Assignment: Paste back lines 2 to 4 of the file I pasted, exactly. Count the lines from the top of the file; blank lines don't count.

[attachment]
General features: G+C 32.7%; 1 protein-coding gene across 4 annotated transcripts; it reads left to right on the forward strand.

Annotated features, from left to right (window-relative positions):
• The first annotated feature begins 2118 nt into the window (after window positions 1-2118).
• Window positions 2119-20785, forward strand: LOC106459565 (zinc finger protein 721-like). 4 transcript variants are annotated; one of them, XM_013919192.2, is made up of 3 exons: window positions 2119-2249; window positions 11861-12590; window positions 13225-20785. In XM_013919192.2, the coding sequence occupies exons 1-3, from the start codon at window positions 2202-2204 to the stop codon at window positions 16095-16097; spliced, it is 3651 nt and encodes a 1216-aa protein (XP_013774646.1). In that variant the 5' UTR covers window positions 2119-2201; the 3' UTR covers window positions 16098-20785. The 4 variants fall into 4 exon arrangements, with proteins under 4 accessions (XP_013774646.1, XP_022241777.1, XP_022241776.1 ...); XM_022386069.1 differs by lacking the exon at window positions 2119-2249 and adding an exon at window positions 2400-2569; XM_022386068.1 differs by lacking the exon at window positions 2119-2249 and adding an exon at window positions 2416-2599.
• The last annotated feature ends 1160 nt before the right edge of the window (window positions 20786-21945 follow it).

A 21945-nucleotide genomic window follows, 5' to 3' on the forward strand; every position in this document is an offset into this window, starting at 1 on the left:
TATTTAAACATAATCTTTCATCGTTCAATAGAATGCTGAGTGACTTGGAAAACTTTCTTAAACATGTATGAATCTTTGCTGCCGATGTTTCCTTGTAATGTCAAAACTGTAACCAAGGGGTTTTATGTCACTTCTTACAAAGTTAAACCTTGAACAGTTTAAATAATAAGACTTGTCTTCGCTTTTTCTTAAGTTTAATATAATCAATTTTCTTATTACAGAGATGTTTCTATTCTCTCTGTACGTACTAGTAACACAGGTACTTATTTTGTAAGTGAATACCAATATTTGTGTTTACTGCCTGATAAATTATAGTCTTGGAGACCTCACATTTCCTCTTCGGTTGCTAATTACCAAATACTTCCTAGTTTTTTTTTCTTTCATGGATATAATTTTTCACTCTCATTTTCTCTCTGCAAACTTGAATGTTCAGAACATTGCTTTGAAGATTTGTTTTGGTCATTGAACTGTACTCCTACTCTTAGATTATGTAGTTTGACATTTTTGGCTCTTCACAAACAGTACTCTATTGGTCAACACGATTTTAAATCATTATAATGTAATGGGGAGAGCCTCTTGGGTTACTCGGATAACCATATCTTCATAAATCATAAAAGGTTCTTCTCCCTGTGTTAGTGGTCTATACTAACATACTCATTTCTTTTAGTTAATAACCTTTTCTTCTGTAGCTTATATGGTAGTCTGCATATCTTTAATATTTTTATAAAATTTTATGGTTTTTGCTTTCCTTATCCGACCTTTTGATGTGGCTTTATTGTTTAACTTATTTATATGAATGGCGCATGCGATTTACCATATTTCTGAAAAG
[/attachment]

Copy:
Annotated features, from left to right (window-relative positions):
• The first annotated feature begins 2118 nt into the window (after window positions 1-2118).
• Window positions 2119-20785, forward strand: LOC106459565 (zinc finger protein 721-like). 4 transcript variants are annotated; one of them, XM_013919192.2, is made up of 3 exons: window positions 2119-2249; window positions 11861-12590; window positions 13225-20785. In XM_013919192.2, the coding sequence occupies exons 1-3, from the start codon at window positions 2202-2204 to the stop codon at window positions 16095-16097; spliced, it is 3651 nt and encodes a 1216-aa protein (XP_013774646.1). In that variant the 5' UTR covers window positions 2119-2201; the 3' UTR covers window positions 16098-20785. The 4 variants fall into 4 exon arrangements, with proteins under 4 accessions (XP_013774646.1, XP_022241777.1, XP_022241776.1 ...); XM_022386069.1 differs by lacking the exon at window positions 2119-2249 and adding an exon at window positions 2400-2569; XM_022386068.1 differs by lacking the exon at window positions 2119-2249 and adding an exon at window positions 2416-2599.